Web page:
I didn't like looking at that warrant very much, but it seemed bad to throw it out, so I compromised by hiding it under a pile of magazines. I was operating under the premise that if I couldn't see it, it couldn't see me, and then maybe somehow in this way the warrant and I could live in harmony.

And the warrant and I did live in harmony, briefly. For three months, nothing happened except a lot of drinking and having sex with my new boyfriend—with an undercurrent of quiet dread, sure, but I always had an undercurrent of quiet dread, given who I was and how I did business, so I could stagger along with a little more. No problem.

And then it was the 29th of December, and I drove down to pick up my roommate from the airport. The plan was for me to wait for her outside baggage claim. These were the days before everyone had cell phones, so a plan to meet outside baggage claim was inconvenient to undo. And maybe it's become clear that inconvenience was not my thing.

When I pulled up outside baggage claim, there were announcements that if you waited too long there, you would be towed. You had to get in, get your person, and get out. My roommate kept not emerging, and it was getting time to pull away and go around, or go park. But I didn't feel like it. I'd go in a moment. First I wanted to reapply my lipstick.

Fifty feet or so behind me, it's important to say, was a cop car. I kept looking at it, assessing the threat level it was giving off, and dismissing it.

There are moments in life when time slows down and a halo of special awareness descends, and I had one when I adjusted the rearview mirror and began lifting my tube of lipstick to my mouth. The realization dropped on me that I was making a bad decision. This, now, what I was doing, this lipstick move, was bad. Was maybe going to be fatal. Not fatal like dead. Fatal like fate. Full of fate. Fateful. But the lipstick was in ascent, and an object in motion tends to stay in motion, and fuck it, I put the lipstick on.

I have not mentioned yet that my tabs were expired.

A cop emerged from that cop car behind me, as I understood would happen when I was making my lips pretty. The cop, who looked just like Roseanne Barr, strode toward my car and I rolled down my window and the jig was up. I was out of the car in a moment, and then I was against the trunk of the car getting patted down, and then there were handcuffs going on my wrists, all of which was so shocking that I may as well have shot into space, and then I was up and she was leading me through Seattle-Tacoma International Airport.

It felt bad, this arrest, and I was crying, just softly, in a dignified way. It felt bad, but it also felt good, because the thing I was afraid of was happening now, and not in the future, which was good news for the future. Also I was wearing this vintage black leather blazer, which I hoped gave me a seedy glamour and that the people watching me would think I was being arrested for drugs.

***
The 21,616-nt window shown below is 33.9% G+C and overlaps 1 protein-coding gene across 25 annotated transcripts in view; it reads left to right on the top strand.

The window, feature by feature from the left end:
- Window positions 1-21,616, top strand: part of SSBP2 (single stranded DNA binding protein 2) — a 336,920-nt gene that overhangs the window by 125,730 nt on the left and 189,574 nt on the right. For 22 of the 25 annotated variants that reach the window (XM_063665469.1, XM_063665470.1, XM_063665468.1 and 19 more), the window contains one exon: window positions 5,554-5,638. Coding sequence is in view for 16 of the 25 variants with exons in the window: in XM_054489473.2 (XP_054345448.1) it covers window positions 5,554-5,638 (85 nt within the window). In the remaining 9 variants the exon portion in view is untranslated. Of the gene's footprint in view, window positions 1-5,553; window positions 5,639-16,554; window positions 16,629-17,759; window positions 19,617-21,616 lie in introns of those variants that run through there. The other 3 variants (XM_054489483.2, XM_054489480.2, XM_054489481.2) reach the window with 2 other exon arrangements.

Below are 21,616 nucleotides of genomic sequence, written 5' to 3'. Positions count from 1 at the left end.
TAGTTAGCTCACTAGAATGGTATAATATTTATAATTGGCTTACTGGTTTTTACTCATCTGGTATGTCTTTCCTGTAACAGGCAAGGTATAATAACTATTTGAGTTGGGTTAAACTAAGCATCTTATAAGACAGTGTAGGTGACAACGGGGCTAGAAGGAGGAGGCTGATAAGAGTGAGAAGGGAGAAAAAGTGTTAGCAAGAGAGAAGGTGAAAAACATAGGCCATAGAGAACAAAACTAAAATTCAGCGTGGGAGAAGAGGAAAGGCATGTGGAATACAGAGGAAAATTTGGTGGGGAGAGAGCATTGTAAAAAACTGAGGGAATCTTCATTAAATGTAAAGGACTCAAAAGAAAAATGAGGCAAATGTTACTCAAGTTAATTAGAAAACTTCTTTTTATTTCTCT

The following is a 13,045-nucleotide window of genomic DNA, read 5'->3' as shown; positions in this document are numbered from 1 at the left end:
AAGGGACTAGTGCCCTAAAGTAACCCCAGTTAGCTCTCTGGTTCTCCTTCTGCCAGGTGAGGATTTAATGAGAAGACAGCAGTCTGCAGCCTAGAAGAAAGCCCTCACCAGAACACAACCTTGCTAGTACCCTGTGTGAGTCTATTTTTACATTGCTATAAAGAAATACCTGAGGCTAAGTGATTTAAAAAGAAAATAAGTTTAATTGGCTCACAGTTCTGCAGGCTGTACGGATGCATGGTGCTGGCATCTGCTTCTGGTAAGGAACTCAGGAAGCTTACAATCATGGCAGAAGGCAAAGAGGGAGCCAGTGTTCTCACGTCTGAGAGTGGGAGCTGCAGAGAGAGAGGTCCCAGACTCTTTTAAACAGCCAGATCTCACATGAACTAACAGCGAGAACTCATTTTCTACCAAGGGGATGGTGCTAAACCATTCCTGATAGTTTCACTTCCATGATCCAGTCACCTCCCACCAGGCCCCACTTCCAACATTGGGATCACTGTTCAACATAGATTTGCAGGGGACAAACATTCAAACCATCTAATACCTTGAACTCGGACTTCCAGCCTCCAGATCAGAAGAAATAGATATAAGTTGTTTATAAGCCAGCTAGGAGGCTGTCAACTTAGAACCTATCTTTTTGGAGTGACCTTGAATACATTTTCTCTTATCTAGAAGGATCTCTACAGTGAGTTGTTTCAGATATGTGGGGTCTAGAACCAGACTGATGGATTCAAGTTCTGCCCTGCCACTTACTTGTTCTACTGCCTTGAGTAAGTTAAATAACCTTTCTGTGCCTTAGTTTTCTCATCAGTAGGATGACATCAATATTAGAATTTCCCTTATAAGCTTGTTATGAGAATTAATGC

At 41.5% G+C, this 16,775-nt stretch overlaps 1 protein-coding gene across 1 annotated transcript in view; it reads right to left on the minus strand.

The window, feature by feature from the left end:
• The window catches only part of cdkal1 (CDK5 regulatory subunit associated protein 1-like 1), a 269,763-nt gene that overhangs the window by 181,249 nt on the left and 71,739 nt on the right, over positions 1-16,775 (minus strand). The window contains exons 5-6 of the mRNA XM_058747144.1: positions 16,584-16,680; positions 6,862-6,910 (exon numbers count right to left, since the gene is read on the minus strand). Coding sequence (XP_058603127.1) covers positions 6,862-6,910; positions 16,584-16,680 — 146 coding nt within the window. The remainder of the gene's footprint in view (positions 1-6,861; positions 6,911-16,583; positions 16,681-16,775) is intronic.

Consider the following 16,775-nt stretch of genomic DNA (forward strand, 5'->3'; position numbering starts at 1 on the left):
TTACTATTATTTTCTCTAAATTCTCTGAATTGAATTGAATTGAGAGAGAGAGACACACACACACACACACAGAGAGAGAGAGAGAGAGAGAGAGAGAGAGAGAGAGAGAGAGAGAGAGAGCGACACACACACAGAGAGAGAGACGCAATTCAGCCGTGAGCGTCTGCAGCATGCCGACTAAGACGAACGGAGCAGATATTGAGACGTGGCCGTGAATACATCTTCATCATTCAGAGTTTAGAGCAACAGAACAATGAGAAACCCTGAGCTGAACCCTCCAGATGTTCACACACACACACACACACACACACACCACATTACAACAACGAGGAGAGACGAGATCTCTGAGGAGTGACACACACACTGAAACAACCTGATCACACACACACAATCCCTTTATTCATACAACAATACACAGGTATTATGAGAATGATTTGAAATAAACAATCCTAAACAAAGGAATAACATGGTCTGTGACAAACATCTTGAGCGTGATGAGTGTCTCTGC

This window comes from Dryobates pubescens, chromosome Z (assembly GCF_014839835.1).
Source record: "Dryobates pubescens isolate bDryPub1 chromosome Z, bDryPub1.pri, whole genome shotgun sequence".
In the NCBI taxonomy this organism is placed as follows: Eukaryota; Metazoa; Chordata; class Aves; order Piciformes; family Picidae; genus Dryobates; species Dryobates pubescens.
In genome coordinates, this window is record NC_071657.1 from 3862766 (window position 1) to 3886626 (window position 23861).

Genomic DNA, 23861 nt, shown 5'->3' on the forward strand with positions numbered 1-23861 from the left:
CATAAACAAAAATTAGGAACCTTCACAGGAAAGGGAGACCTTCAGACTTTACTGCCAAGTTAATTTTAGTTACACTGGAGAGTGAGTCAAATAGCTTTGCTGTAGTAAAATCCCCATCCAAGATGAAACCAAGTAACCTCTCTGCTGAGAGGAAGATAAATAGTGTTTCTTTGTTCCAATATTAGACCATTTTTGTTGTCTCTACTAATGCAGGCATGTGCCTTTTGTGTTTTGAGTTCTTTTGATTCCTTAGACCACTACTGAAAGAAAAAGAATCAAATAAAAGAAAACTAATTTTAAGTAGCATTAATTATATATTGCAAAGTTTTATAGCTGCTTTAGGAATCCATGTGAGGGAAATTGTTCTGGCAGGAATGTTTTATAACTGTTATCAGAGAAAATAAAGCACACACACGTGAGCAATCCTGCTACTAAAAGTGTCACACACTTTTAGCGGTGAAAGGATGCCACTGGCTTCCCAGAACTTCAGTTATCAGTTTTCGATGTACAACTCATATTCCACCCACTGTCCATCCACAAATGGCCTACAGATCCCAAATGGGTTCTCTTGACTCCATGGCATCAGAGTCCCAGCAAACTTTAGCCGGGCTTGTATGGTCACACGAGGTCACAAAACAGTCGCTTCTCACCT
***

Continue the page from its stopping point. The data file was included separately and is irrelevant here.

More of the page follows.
Did you know that there's a tiny jail at the airport? Officer Roseanne took me there, right behind a nondescript door in the middle of everything. You'd never have known there was a jail in that spot, but there it was, like a shitty little Narnia. An older woman was behind the desk. She asked for my shoes and purse. Then she pushed a button, and the cell door opened. "Hop in," she said. The cell was basically a fluorescent closet with a metal bench running along the side, and nothing else. I hopped in and the door slid shut.

There's nothing to do in Tiny Jail. No magazines, no crossword puzzles, no books. I had never been so baldly alone with my thoughts in my entire life. This was like enforced meditation, and I had a phobia of meditation.

My stomach began to churn. And then I made a decision. While my stomach was flipping around, painfully, I thought of massages, and how a good massage sometimes hurts, and I like it when it hurts because I know it's doing something. And so I decided that this painful stomach churn was like some kind of massage of whatever the fuck was wrong with me that I'd let everything slide so far that I'd found myself in jail at the airport, and I decided to like this pain. I decided to like this whole event for its therapeutic properties.

So there I was in the cell with my new good attitude and my positive stomachache, and I was starting to get kind of excited. I was thinking about what I could do with all this potential uninterrupted time. Maybe I'd be like Malcolm X and work my way through the dictionary from cover to cover, better myself, make a contribution to humanity.

And then the metal door opened and the fantasy melted because I was getting out and going home, probably, right this minute! Yay! But then the lady behind the desk introduced me to a couple of plainclothes cops who were taking me downtown because I was not done being in jail, but instead being transferred to big jail, King County Jail. Dear god, boo.